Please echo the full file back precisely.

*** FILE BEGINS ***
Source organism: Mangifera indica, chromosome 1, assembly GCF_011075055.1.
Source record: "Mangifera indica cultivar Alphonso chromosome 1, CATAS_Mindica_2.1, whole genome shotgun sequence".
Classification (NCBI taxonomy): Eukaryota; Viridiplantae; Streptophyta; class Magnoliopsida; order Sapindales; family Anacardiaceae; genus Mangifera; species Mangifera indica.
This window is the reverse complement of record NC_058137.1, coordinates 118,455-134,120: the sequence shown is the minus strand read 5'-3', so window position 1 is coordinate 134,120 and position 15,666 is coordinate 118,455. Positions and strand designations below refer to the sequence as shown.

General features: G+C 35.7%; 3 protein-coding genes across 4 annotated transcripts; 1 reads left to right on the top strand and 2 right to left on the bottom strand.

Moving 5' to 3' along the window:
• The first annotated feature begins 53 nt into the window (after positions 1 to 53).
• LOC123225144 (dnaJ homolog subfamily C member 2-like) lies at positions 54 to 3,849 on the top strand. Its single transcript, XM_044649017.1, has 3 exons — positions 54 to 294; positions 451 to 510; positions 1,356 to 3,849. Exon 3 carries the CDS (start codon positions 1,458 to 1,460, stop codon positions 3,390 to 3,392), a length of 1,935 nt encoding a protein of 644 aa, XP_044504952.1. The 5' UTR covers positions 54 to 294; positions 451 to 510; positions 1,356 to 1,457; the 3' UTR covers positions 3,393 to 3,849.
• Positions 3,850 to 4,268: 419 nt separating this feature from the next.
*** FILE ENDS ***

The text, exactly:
Source organism: Mangifera indica, chromosome 1, assembly GCF_011075055.1.
Source record: "Mangifera indica cultivar Alphonso chromosome 1, CATAS_Mindica_2.1, whole genome shotgun sequence".
Classification (NCBI taxonomy): Eukaryota; Viridiplantae; Streptophyta; class Magnoliopsida; order Sapindales; family Anacardiaceae; genus Mangifera; species Mangifera indica.
This window is the reverse complement of record NC_058137.1, coordinates 118,455-134,120: the sequence shown is the minus strand read 5'-3', so window position 1 is coordinate 134,120 and position 15,666 is coordinate 118,455. Positions and strand designations below refer to the sequence as shown.

General features: G+C 35.7%; 3 protein-coding genes across 4 annotated transcripts; 1 reads left to right on the top strand and 2 right to left on the bottom strand.

Moving 5' to 3' along the window:
• The first annotated feature begins 53 nt into the window (after positions 1 to 53).
• LOC123225144 (dnaJ homolog subfamily C member 2-like) lies at positions 54 to 3,849 on the top strand. Its single transcript, XM_044649017.1, has 3 exons — positions 54 to 294; positions 451 to 510; positions 1,356 to 3,849. Exon 3 carries the CDS (start codon positions 1,458 to 1,460, stop codon positions 3,390 to 3,392), a length of 1,935 nt encoding a protein of 644 aa, XP_044504952.1. The 5' UTR covers positions 54 to 294; positions 451 to 510; positions 1,356 to 1,457; the 3' UTR covers positions 3,393 to 3,849.
• Positions 3,850 to 4,268: 419 nt separating this feature from the next.